There I was having a conversation with an old friend. He had just gotten married and was telling me how things were going in this new stage of his life. I was enjoying this time together when he mentioned to me he was intentionally making a decision to do something in his relationship with his new wife because of some advice he was given by another of his friends. He then went on to tell me the advice he had received.
It was an interesting experience at that moment because I could literally see a memory of my talking with my friend about a year prior where I was giving him that exact, same advice. And I remember when I told him, even where I had told him my thought. I remember him commenting that he had never heard anything like that before.
In some way now, I was feeling like I was being robbed of credit that I deserved. I thought to myself, “I was the one who gave him that advice, not this other person”. I thought to myself, “I deserve to be giving the credit”. I know my pride in this situation was not a good thing. In fact, I have had to deal, for years, with the problem of looking for attention. But nonetheless, I felt slighted in getting credit where credit was due.
With this story in mind, I think about God. I wonder how does God do it? He is the Creator of life, yet our culture continues to stubbornly endorse an evolution theory that life just occurred spontaneously from nothing and has evolved positively for billions of years until the crowing achievement, MAN has appeared. We are robbing Him of the credit and gratefulness He deserves.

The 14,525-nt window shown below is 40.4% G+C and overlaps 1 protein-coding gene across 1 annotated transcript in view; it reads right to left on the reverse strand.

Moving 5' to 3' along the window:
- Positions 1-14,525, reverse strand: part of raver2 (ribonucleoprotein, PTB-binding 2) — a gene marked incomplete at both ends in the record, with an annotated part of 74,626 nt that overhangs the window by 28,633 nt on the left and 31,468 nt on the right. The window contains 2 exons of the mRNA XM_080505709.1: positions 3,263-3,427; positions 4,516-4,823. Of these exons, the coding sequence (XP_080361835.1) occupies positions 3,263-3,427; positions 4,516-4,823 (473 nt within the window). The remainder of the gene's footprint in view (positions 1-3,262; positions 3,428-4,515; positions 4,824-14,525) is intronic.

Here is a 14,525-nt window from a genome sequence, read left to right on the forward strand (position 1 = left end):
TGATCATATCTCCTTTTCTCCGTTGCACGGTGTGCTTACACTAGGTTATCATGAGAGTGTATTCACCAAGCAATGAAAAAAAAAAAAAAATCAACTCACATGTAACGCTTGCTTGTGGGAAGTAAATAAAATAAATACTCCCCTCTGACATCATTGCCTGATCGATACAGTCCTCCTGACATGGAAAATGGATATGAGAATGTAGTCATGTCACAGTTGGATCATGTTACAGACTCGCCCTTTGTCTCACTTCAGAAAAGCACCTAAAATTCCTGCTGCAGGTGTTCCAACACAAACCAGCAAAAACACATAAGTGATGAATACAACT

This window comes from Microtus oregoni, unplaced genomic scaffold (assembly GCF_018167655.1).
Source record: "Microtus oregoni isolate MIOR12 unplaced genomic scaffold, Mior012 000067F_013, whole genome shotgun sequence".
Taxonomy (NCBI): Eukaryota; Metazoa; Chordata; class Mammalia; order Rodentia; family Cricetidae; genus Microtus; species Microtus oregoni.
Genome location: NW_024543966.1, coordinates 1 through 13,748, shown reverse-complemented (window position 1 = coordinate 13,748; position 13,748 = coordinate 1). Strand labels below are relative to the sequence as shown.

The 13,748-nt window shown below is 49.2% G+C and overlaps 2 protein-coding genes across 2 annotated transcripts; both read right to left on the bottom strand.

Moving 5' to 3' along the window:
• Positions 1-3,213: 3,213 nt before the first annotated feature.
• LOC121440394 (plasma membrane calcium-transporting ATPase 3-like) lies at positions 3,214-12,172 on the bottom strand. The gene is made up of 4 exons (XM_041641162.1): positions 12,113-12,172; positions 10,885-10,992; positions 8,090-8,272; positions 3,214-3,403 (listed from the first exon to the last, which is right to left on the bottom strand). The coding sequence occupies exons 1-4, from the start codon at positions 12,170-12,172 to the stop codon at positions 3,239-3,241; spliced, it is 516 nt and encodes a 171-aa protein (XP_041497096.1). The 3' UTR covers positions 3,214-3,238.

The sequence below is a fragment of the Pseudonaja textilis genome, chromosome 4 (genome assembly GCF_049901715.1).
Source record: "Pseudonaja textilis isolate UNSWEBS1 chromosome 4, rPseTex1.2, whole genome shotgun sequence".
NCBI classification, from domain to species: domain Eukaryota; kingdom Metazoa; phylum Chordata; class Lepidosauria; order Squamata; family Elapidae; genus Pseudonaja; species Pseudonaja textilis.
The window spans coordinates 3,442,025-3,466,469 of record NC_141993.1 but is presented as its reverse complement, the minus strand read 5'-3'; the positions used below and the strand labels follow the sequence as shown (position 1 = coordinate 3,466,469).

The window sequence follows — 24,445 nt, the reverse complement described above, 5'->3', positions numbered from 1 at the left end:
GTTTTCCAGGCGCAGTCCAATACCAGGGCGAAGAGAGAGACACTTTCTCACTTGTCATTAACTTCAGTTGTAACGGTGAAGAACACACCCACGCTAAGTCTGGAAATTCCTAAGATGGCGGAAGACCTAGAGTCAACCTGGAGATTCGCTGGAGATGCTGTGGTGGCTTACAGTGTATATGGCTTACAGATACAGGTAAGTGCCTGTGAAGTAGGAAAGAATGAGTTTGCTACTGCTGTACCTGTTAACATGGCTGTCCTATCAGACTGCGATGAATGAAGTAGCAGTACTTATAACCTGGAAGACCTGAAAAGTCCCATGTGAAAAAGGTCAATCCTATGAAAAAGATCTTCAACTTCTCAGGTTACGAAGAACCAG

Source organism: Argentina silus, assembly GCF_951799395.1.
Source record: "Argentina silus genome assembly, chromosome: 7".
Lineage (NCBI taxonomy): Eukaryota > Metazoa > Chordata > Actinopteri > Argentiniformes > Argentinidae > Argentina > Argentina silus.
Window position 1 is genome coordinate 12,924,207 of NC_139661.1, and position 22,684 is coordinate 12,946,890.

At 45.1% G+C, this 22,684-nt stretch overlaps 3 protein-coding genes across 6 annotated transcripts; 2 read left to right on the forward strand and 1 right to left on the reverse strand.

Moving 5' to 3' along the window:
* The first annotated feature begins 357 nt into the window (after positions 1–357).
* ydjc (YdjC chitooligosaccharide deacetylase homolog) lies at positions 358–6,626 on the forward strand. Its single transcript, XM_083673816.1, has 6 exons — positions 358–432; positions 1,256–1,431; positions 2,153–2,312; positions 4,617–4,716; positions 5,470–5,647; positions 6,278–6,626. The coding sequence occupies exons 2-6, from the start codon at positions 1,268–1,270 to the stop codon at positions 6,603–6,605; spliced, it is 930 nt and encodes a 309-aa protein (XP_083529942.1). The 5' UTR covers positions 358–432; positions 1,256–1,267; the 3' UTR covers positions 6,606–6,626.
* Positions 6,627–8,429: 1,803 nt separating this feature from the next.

Then, there is the tragedy of mankind’s sinfulness. Just look around objectively and you will be disgusted at the true condition of mankind and what we are morally capable of: stubbornness, hatred, brutality (think ISIS), rape, human trafficking, greed, deceit, murder, unfaithfulness, on and on it could go. Yet, recognizing the hopelessness of it all, God did something about it by giving of Himself, the very Son of God, Jesus Christ to die as a substitute for mankind’s sinfulness. He died to take the judgment that your sin and mine deserved. Yet today, an increasing percentage have no clue what the significance of Easter is all about. Again, we are robbing Him of the credit and gratefulness He deserves.
Sad to say, I have become convicted, deep in my spirit that too often I can be a “glory thief”. I’m not sure where I heard that phrase recently (sorry, I’m not giving someone credit for their creativity in coming up with it), but I think it is so spot-on. Often times, I can strive after wanting to receive credit alone for something that others have contributed to in my success, and especially where I should be acknowledging my thankfulness to God.
The Bible clearly says the following:
*Ps. 127:1 (ESV) – “Unless the LORD builds the house, those who build it labor in vain. Unless the LORD watches over the city, the watchman stays awake in vain”.
*1 Cor. 4:7 (NASB)- “For who regards you as superior? What do you have that you did not receive? And if you did receive it, why do you boast as if you had not received it?”
*Deut. 8:17-18 (NASB)- “Otherwise, you may say in your heart, ‘My power and the strength of my hand-made me this wealth.’ But you shall remember the Lord your God, for it is He who is giving you power to make wealth, that He may confirm His covenant which He swore to your fathers, as it is this day. ”
Apart from the provision of God Almighty, who has given me skills, opportunities, and life, I really can do nothing on my own. He is the One who should be acknowledged as being the One who has made any success possible that I have.
Does God take this issue of being robbed of His glory seriously—you bet!